In a way somewhat parallel to Mullins' strategy of seeking out a middle ground between positivist (modernist) objectivity and postmodernist relativism, Kate Lindemann (forthcoming) approaches Web page design vis-à-vis Medieval illuminated manuscripts from a phenomenological perspective. She thereby distinguishes between "objective" observation of the modern sciences and contemplative seeing as evoked by illuminated manuscripts, Orthodox icons, etc. For Lindemann, contemplative seeing issues in an experience of kinship and understanding of what is seen - in contrast with a scientific/objective approach that leads to objective data and theoretical/abstract claims about objects held at a distance. The illuminated manuscript - and, she argues, carefully designed Web pages that exploit the ability of Web documents to conjoin image and text - are conducive to the contemplative seeing affiliated with the prayer form known as lectio divina ("divine reading"). In addition, using conjoining audio files of communities reading aloud a Psalm or other text suitable for prayer and meditation, she argues, would allow Christian communities to recapture the contemplative religious experiences linked to reading in the ancient and medieval worlds. (It should be noted that such Web design is currently rare among Christian sites - but is already exploited by Buddhist, Hindu, and other religious traditions.)
One of the consequences of adopting Lindemann's design suggestions is that Web surfers are required to act in a way which runs directly counter to the usual sense of speed and urgency associated with accessing information on the Web. Lindemann thereby opposes the postmodern celebration of speed in electronic culture, and - like Kolb and Mullins - obliges us to reconsider the usual contrast between modernity (print/text) and postmodernity (electronic orality) that shaped much of the discourse concerning CMC in the 1980s and 1990s.
Thus, both individually and collectively, Mullins, Kolb, and Lindemann suggest that the categories of modernity vs. postmodernity are not the only ones available to us for fruitful consideration of the Internet and the Web. In fact, Mullins elaborates on the links with the Medieval world apparent in Lindemann's analysis. He cites Renaissance historian James Mehl, who observes that our contemporary experience is one of rapid cultural change and is perhaps best understood as similar to the Renaissance (Mehl 2000: 14, cited in Mullins [forthcoming]). I have likewise argued that the Internet and the Web resonate with the Middle Ages and the Renaissance, first and foremost because they make possible cultural flows of an unprecedented scope, scale, and speed. Just as those cultural flows resulted in the flowering of what we now understand as modern natural science, so I would hope that the contemporary cultural flows facilitated by the Internet might make possible a (re)new(ed) form of Renaissance humanism. In ways both facilitated and limited by their virtual representation through the Internet and the Web, the diverse peoples and cultures of the world have the possibility of coming to know and understand one another better. This is, however, only a possibility, not an inevitability. Despite the glowing promises of a McLuhanesque "electronic global village," there is evidence that ethnocentrism survives in cyberspace (Halavais 2000), with potentially imperialistic consequences (Barwell & Bowles 2000). Nonetheless, the dramatically expanding knowledge of "Others" in the Renaissance - from the recovered worldviews of the Greeks and Romans to increasing understanding of Asia, the Muslim world, and the peoples of the New World - led not only to colonization and warfare but also to a humanist sensibility: when we move beyond our view of the Other as a customer and/or exploitable resource, if we overcome our ethnocentrisms and learn how to inhabit (however partially and incompletely) the worldviews and lifeworlds of different cultures and peoples, we are enriched in personal, humane, and communally important ways. (Ess 2000)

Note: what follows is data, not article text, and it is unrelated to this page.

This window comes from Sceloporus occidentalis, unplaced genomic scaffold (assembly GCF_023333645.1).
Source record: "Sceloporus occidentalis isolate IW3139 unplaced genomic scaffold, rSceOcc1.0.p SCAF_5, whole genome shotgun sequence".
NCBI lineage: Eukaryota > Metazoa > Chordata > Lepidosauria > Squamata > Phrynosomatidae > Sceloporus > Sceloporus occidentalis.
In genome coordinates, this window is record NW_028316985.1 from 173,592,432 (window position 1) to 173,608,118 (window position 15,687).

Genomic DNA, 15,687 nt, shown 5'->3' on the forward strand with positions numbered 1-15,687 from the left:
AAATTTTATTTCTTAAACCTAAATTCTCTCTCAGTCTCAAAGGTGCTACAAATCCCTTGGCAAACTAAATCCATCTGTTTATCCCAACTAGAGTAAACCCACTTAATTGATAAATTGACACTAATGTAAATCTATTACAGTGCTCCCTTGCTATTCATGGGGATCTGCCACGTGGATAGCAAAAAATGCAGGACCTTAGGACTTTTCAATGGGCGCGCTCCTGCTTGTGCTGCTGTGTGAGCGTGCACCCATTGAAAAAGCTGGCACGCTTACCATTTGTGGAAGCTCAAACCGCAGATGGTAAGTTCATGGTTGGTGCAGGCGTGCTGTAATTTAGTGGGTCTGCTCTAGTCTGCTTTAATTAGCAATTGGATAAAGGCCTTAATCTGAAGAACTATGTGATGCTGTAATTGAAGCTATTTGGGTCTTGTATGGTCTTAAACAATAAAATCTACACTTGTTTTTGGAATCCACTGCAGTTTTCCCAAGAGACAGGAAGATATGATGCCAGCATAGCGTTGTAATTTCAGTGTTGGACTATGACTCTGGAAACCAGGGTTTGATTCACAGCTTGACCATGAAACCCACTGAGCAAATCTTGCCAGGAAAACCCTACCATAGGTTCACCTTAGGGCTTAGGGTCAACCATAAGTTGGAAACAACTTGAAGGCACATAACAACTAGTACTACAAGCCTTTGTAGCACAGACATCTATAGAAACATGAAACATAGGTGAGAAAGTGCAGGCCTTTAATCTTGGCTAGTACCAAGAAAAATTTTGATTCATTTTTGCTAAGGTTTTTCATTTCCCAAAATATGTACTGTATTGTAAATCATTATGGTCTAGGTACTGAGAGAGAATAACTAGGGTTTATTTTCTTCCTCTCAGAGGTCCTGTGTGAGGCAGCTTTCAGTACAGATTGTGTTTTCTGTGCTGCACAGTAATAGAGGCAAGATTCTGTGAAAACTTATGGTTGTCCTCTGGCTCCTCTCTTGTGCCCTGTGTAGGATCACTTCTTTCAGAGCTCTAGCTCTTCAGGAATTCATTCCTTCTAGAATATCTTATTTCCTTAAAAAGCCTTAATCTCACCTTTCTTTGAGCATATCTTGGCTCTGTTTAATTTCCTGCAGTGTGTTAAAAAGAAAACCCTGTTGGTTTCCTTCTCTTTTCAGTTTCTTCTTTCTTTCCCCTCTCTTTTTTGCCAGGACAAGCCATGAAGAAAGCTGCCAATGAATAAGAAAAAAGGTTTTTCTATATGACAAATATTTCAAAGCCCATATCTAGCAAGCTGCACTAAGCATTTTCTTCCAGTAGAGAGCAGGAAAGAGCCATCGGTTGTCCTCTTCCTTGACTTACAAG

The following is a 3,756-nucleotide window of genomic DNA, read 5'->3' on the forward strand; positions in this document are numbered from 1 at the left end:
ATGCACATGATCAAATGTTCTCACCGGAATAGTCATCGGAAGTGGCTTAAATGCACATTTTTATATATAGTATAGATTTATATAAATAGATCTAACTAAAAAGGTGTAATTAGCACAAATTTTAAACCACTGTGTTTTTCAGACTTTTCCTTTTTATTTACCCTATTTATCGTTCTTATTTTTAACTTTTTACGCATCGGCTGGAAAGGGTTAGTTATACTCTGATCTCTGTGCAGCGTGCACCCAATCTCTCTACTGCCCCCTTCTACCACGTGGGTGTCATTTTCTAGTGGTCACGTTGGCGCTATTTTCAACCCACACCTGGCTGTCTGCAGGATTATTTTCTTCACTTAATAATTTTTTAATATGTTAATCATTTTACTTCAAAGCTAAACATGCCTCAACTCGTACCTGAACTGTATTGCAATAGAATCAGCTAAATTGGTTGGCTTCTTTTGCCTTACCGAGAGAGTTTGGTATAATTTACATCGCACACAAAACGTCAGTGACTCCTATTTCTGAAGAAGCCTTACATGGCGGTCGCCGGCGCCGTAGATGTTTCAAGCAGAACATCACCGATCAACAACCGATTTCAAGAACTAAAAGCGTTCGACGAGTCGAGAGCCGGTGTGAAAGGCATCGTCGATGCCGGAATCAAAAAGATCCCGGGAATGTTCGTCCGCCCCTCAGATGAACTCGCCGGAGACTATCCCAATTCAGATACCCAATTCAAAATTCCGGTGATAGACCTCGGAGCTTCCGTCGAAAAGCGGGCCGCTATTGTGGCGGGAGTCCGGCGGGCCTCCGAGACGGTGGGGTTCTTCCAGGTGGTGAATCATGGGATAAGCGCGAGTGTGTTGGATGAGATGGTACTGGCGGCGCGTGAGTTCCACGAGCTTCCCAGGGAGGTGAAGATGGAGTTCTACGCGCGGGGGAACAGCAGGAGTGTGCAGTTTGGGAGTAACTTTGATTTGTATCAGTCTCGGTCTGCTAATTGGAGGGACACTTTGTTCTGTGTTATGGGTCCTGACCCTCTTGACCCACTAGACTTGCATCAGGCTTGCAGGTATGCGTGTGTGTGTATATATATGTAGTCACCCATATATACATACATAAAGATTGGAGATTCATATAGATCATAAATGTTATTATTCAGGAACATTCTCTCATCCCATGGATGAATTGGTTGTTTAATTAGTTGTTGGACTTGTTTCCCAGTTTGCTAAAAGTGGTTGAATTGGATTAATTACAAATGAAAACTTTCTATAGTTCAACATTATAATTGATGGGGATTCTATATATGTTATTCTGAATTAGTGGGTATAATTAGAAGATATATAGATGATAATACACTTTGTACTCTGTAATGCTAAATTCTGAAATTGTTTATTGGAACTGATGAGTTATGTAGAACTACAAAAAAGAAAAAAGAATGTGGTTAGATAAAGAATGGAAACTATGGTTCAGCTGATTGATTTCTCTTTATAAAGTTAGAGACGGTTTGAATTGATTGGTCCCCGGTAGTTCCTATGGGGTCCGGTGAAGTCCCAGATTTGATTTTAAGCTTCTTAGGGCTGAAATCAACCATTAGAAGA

This brief review of postmodern celebrations results in decidedly mixed conclusions. An electronic hypertextual cyberspace opens up new possibilities for realizing the prophetic vision of liberation and equality - but it also threatens the prophetic vision with a cybergnosticism that reduces all forms of knowledge, including philosophical and religious wisdom, to information alone. As Huxley's Brave New World argued, the most radical threat to freedom and humanity is not totalitarian control, but the simple elimination of the very vocabulary, and thus the very concepts, of freedom and humanity (see Postman 1985). Especially as the cultures of the Web and the Net are increasingly driven by the dynamics of commerce, contra the promises of liberation, the technologies of cyberspace make it ever easier and "normal" to view all of life as solely a matter of self-interested economic production and consumption - including the colonizing view of the "Other" as simply a potential customer and/or exploitable resource. Instead of the liberated cyborgs envisioned by the early Donna Haraway, at their extreme the commercializing cultures of the Net and the Web turn all of us into the Borg, a "culture" of unindividuated drones whose work is solely to consume and integrate all Others they encounter into a homogeneity that is more machine than human ("Prepare to be assimilated ... resistance is futile").